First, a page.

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The Blohm & Voss BV 138 Seedrache (Sea Dragon), but nicknamed Der Fliegende Holzschuh ("flying clog",[1] from the side-view shape of its fuselage) was a World War II German trimotor flying boat that served as the Luftwaffe's main seaborne long-range maritime patrol and naval reconnaissance aircraft.

Design and development[]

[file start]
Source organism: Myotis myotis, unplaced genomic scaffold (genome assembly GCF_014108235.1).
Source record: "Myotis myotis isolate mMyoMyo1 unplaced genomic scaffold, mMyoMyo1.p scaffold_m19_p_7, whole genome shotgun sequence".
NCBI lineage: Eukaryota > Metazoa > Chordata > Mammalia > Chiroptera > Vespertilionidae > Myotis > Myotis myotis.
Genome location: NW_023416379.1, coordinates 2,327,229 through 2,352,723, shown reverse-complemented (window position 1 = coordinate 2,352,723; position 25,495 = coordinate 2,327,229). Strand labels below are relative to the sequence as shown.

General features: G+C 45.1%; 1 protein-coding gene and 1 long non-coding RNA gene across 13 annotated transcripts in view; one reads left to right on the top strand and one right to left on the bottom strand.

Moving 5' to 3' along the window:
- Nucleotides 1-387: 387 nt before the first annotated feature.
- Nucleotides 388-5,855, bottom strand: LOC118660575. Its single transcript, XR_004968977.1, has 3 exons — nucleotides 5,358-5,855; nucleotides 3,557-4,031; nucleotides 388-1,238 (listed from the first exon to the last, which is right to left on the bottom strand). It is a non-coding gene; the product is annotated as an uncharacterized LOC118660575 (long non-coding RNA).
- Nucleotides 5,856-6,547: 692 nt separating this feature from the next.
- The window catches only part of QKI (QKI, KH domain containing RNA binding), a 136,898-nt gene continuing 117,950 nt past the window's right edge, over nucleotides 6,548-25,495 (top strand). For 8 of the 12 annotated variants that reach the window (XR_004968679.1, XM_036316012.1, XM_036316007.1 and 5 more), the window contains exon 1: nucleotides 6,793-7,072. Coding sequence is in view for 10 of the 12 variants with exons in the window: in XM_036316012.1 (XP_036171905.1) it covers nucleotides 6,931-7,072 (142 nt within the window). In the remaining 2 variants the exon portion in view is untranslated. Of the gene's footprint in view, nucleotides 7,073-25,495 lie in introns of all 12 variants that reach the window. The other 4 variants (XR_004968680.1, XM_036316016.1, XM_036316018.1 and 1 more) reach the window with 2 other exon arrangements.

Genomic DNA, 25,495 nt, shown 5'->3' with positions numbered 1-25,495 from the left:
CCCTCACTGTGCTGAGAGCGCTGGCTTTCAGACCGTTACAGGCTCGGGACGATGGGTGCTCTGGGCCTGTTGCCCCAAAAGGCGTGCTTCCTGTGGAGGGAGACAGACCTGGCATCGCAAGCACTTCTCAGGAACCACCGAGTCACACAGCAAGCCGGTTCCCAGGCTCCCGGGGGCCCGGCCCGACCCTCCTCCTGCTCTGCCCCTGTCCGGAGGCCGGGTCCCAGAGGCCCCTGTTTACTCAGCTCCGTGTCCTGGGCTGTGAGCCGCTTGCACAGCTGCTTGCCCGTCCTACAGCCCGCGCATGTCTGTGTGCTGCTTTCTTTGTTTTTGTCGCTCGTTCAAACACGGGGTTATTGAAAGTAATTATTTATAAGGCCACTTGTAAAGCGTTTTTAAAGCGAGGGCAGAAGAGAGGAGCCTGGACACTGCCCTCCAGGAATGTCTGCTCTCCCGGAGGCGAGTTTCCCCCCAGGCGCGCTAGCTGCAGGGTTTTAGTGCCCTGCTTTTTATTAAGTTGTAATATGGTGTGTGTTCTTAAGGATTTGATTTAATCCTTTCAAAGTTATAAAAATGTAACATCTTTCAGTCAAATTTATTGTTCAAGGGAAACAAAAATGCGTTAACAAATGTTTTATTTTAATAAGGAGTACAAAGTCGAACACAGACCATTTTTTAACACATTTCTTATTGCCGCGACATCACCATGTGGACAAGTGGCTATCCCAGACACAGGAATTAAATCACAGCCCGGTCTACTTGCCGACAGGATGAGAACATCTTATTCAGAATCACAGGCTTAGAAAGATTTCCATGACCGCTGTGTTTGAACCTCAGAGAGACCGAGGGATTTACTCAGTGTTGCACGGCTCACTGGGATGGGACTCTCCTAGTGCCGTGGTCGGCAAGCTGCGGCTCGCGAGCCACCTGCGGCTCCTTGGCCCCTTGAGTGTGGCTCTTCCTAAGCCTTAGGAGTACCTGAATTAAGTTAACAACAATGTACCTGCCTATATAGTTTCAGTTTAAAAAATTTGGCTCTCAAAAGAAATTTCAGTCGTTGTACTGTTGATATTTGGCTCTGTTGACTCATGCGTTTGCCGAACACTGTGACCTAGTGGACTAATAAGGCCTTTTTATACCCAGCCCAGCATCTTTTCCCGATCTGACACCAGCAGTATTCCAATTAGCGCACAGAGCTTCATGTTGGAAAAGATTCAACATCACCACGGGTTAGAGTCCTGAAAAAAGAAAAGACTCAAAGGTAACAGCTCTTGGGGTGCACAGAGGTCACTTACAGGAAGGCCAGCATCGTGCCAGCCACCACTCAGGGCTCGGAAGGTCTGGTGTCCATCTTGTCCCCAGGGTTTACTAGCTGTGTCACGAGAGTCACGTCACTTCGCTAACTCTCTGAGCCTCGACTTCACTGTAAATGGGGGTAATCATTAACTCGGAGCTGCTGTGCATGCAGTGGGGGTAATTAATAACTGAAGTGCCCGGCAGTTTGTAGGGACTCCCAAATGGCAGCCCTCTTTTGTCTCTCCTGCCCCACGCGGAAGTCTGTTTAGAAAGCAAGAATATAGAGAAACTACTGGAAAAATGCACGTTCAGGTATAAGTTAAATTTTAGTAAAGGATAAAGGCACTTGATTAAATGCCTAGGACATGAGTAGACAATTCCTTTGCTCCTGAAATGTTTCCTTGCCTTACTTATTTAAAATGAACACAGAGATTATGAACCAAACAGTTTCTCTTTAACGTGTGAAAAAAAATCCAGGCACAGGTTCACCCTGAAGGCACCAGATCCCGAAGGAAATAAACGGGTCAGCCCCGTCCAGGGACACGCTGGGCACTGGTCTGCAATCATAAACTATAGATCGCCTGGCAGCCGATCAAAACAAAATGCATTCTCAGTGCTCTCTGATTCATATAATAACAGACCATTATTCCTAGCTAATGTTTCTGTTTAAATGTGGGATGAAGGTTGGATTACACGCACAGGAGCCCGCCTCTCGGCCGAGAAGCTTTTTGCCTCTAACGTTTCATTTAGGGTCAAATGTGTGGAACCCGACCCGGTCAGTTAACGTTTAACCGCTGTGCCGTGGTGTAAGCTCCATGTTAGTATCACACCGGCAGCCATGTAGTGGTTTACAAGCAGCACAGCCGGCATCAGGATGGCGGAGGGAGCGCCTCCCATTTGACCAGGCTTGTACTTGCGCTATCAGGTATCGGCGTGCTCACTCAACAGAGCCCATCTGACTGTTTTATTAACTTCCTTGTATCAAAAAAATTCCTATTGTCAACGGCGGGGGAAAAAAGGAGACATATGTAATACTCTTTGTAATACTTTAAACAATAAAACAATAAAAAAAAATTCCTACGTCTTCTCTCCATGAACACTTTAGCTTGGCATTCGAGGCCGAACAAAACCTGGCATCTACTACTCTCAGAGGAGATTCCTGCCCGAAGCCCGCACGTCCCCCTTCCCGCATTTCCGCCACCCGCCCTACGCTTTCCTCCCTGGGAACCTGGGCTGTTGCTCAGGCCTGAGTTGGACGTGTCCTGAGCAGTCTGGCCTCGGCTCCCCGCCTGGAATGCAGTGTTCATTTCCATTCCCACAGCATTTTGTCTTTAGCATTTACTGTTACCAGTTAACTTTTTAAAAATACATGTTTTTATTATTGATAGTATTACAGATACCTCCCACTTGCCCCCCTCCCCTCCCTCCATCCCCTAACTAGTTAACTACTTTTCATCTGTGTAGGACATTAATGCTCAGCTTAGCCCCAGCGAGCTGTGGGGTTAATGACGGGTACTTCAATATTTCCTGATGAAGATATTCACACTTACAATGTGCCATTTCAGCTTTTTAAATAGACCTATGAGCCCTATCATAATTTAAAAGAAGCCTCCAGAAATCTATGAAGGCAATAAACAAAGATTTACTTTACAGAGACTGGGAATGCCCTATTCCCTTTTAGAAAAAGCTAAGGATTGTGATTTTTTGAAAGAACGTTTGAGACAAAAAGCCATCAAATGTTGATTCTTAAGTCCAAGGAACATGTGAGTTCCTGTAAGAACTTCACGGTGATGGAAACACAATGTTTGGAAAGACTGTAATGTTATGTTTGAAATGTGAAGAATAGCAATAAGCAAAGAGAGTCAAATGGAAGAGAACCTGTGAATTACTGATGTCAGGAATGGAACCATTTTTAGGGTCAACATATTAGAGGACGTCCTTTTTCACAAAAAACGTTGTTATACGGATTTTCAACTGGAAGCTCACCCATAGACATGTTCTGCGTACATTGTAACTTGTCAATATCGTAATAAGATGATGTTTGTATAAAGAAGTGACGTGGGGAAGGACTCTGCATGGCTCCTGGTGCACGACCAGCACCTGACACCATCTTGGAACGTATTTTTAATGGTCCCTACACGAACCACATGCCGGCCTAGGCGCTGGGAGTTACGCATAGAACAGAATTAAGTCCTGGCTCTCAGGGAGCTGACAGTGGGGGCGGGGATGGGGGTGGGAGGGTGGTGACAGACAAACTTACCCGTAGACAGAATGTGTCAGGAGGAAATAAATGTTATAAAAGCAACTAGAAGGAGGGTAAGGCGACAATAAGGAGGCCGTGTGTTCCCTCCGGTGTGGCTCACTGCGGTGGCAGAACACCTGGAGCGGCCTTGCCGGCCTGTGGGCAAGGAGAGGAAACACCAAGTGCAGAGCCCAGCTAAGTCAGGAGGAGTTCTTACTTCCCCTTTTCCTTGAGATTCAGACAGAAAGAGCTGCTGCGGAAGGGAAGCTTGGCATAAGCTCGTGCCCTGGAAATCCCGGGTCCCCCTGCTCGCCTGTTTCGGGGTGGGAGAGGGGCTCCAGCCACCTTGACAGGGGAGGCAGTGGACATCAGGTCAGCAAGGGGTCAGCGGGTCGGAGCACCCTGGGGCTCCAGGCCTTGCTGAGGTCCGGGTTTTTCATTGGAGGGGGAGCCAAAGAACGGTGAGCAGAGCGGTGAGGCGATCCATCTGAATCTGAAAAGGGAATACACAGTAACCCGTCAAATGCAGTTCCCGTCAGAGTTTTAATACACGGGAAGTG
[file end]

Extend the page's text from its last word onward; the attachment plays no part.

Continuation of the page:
A total of 297 BV 138s were built between 1938 and 1943. The aircraft was unusually powered by three engines, with one mounted high above the centerline driving a four-blade propeller, and one on each wing driving three-blade propellers. The pre-production prototypes and the BV 138 A-01 to BV 138 A-06, were powered by various makes of engines ranging from 485–746 kW (650–1,000 hp). The first standardized version, BV 138 B-1, was powered by three 880 PS (868 hp, 647 kW) Junkers Jumo 205D aircraft diesel engines. The unusual appearance of the aircraft was due to several things. The aircraft's semi-anachronistic trimotor configuration, with the central engine mounted high over the center wing, was unique, not helped by the mismatched numbers of propeller blades. Even the engine cowlings themselves had an atypical appearance due the to unique nature of the two-stroke, opposed-piston diesel engines used. The general appearance of the cowlings was similar to the engine cowling on an typical 4 or 6-cylinder inverted inline engine, due to the similar shape of the engines. Such engines were unusual on aircraft of this size, being more commonly found on smaller civil and utility aircraft. Protruding from the rear of the outer engine nacelles were the slab-sided booms of the twin boom tail unit, while the (also slab-sided) hull unit that was slung underneath reputedly bore a certain resemblance to a wooden shoe (earning the Bv 138 its popular nickname "The Flying Clog"). For hydrodynamic reasons, there was also a distinct "turn-down", or "beak" at the stern, like the fuselage had been bent. All these features combined to give the aircraft a highly distinctive and unique appearance, as well as ungainly lines. Not helping were the prominent enclosed powered gun turrets at the bow and stern — the bow turret closely resembling the forward dorsal turret on the Focke-Wulf Fw 200C-3/U1 four-engined patrol aircraft — each mounting a single MG 151/20 autocannon, as well as a fully open Scarff ring-like emplacement behind the central engine containing a 13mm MG 131 heavy machine gun, which had the appearance of being added on as an afterthought to cover the fields of fire that were obstructed from the 20mm cannon by the horizontal stabilizer; the contrast echoed the mismatched propeller blades on the engines. These features together produced the aircraft's ungainly appearance, but inspired a certain affection among its crew and mechanics.